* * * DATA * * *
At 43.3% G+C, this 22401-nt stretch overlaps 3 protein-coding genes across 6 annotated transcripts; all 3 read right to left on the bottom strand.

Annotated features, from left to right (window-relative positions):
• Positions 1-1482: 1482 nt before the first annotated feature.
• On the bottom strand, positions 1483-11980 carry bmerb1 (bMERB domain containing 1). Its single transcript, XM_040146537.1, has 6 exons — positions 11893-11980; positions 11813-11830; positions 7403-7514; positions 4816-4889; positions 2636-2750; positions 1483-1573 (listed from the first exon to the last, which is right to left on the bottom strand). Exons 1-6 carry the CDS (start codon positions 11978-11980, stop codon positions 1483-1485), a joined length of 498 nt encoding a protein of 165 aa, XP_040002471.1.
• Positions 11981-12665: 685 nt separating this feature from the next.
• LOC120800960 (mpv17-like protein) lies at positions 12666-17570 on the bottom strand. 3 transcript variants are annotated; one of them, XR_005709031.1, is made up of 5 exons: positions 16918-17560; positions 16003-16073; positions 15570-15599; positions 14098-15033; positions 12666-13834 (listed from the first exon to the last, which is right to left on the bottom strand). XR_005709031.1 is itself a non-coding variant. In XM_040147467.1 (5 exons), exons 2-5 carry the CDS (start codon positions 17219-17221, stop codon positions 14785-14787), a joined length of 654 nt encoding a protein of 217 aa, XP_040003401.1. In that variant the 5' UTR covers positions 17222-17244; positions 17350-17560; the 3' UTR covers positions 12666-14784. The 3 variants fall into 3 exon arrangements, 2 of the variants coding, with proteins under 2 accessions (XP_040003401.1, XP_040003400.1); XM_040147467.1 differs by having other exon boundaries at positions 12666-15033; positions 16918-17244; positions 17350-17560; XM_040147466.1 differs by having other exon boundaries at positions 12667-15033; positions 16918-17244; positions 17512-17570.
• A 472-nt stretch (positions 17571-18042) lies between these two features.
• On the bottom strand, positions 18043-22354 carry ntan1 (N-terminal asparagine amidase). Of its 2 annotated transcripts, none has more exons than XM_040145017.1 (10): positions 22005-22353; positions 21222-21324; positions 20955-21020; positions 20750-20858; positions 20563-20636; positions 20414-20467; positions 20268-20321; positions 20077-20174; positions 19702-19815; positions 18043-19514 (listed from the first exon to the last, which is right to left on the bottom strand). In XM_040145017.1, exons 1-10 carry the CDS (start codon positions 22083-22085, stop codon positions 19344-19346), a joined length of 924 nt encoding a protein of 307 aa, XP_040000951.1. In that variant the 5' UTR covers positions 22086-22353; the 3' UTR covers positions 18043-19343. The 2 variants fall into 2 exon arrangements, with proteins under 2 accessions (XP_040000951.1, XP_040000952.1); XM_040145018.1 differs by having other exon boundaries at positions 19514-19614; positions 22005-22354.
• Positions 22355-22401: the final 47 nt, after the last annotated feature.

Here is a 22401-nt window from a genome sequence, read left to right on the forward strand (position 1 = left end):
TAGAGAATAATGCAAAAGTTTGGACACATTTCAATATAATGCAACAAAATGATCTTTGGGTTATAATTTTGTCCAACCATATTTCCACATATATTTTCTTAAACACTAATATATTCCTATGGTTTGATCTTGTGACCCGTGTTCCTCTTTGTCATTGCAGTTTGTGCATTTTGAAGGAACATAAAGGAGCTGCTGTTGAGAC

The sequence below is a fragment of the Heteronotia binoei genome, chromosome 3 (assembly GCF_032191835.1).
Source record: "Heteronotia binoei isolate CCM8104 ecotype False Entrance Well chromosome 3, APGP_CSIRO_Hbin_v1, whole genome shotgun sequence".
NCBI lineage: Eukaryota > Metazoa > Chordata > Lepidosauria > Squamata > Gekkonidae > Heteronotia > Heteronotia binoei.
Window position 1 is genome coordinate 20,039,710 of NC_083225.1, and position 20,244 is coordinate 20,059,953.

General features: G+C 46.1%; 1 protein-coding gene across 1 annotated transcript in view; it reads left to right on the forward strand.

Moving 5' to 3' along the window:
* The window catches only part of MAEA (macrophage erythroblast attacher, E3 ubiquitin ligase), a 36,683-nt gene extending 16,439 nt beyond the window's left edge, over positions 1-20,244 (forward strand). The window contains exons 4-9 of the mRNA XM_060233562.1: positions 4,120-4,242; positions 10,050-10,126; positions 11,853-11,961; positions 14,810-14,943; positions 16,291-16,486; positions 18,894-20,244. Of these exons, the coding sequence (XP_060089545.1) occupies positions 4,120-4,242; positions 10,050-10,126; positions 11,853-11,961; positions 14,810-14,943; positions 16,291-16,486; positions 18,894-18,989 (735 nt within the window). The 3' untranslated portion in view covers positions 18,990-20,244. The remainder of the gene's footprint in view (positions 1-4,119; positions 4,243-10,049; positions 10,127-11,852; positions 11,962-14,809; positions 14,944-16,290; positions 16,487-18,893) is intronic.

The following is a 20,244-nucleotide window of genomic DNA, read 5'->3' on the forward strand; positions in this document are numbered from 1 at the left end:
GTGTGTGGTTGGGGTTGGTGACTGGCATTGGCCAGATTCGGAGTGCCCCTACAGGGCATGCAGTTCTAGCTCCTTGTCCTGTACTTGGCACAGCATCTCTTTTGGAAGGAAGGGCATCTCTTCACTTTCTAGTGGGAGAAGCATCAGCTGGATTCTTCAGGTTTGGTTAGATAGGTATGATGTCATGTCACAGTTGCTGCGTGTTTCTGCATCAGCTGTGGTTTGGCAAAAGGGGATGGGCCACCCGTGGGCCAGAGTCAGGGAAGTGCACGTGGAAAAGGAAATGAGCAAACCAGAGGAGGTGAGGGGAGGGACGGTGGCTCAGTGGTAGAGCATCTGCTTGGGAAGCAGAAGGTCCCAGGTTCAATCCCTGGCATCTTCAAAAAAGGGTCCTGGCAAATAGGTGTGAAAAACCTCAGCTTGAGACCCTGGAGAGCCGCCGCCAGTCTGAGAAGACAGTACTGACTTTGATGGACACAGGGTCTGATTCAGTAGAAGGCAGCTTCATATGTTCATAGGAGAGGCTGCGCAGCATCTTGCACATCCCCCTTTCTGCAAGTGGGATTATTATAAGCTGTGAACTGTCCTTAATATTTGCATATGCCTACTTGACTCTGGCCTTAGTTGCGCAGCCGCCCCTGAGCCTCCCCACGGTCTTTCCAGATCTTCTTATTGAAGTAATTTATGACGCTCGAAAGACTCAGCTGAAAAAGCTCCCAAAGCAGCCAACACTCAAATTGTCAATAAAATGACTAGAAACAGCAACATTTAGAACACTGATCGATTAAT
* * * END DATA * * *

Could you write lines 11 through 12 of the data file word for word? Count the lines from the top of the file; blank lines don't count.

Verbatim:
TAGAGAATAATGCAAAAGTTTGGACACATTTCAATATAATGCAACAAAATGATCTTTGGGTTATAATTTTGTCCAACCATATTTCCACATATATTTTCTTAAACACTAATATATTCCTATGGTTTGATCTTGTGACCCGTGTTCCTCTTTGTCATTGCAGTTTGTGCATTTTGAAGGAACATAAAGGAGCTGCTGTTGAGAC

The sequence below is a fragment of the Heteronotia binoei genome, chromosome 3 (assembly GCF_032191835.1).